An offer to the right-handed veteran has been reported by The New York Times in its Wednesday editions and confirmed by a person familiar with the Mets' maneuvers. The newspaper said the offer was for $36 million, and the Mets source confirmed those terms are in the neighborhood of the club's proposal.
General manager Omar Minaya had indicated over the weekend that the club would make offers early this week to Lowe, Oliver Perez and, possibly, a third pitcher, Randy Wolf, in hopes that the slow free-agent market and competition for a place on a roster likely to produce a successful 2009 season would prompt one of the pitchers to accept an offer.
By Wednesday morning, the Mets had made offers to neither Perez nor Wolf, a clear indication that Lowe is the club's preference, though he is older, by eight years, than Perez, their second choice. The two are represented by Scott Boras, the renowned agent who moves deliberately though all negotiations. Wolf, 33 in August, is left-handed, as is Perez.
The Mets' proposal was characterized as a first step. The club recognizes Lowe, the most attractive starting pitcher still available as a free agent, is likely to command an average annual income greater than $12 million. It isn't opposed to a contract that would include a fourth year, not guaranteed, that would be triggered by clauses based on innings or starts during the first three years of the deal. Such structuring is common, particularly for starters in their mid-to-late 30s.
The Mets regard Lowe as more likely to be consistent from start to start than Perez, who has pitched in their rotation since early August 2006. Lowe has produced five seasons of at least 200 innings in the past seven years. And he pitched 199 1/3 in another. Perez has averaged 156 1/3 in the last five seasons, making 135 starts, 33 fewer than Lowe. Johan Santana (234 1/3 frames, the most in the National League) and Mike Pelfrey (200 2/3) were the only Mets pitchers to exceed 200 innings in the 2008 season. Perez pitched 194, the second-highest total of his career.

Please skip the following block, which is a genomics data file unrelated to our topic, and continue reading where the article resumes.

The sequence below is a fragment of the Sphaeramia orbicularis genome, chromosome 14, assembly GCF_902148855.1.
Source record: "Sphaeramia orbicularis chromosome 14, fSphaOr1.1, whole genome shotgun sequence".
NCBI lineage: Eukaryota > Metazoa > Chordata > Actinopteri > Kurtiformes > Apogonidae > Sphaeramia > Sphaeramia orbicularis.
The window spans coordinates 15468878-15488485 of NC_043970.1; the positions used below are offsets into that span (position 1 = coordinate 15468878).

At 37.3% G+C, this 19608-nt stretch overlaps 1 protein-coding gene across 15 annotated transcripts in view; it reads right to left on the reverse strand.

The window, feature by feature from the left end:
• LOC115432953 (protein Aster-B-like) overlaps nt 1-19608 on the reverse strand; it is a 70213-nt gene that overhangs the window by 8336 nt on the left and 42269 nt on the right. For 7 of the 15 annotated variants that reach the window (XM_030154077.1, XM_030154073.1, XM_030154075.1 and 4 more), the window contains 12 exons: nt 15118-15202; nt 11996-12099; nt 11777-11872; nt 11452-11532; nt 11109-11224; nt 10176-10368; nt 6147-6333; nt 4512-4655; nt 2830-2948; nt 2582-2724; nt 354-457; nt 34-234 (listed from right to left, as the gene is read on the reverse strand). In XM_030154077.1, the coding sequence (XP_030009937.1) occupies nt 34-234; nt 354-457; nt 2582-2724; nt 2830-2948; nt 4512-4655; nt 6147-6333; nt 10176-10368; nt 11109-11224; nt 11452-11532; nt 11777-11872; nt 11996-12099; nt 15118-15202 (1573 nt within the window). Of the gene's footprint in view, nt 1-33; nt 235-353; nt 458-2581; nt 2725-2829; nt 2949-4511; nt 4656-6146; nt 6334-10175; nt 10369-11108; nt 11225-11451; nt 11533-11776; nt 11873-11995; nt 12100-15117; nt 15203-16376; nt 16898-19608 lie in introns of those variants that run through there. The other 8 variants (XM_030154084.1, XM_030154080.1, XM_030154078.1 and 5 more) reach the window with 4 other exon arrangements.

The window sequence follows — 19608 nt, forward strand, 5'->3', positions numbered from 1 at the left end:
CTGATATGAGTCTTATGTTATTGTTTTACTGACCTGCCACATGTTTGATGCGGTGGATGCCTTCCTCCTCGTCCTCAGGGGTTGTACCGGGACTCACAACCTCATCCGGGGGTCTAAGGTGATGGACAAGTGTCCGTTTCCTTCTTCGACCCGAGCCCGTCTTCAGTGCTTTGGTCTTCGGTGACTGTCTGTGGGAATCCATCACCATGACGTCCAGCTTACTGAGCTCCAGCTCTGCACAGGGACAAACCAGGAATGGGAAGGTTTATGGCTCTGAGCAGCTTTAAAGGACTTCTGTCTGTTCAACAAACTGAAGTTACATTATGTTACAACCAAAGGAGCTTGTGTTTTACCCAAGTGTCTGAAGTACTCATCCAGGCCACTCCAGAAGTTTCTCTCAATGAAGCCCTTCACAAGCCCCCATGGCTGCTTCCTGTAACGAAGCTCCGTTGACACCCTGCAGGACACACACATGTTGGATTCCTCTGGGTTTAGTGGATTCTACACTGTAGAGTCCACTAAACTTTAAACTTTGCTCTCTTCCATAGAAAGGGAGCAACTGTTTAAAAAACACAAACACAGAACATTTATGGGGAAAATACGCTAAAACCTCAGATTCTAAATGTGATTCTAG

The club sees a second potential benefit in Lowe. It suspects that he would be a positive influence on Pelfrey, who like Lowe, makes his living with ground-ball outs. Pelfrey emerged as a more consistent pitcher last summer. He produced an 11-5 record in his final 20 starts after winning six games and losing 15 in his first 29 starts in the big leagues.
Lowe produced a 14-11 record and a 3.24 ERA for the Dodgers last season. When the free-agent market opened in November, he was widely thought to be seeking a five-year deal for what the Mets characterized as "Barry Zito money" -- $18 million annually. The Mets have assessed Lowe's value to them and established their ceiling. If Lowe's price exceeds that figure, Perez becomes a more viable alternative.
Marty Noble is a reporter for MLB.com. This story was not subject to the approval of Major League Baseball or its clubs.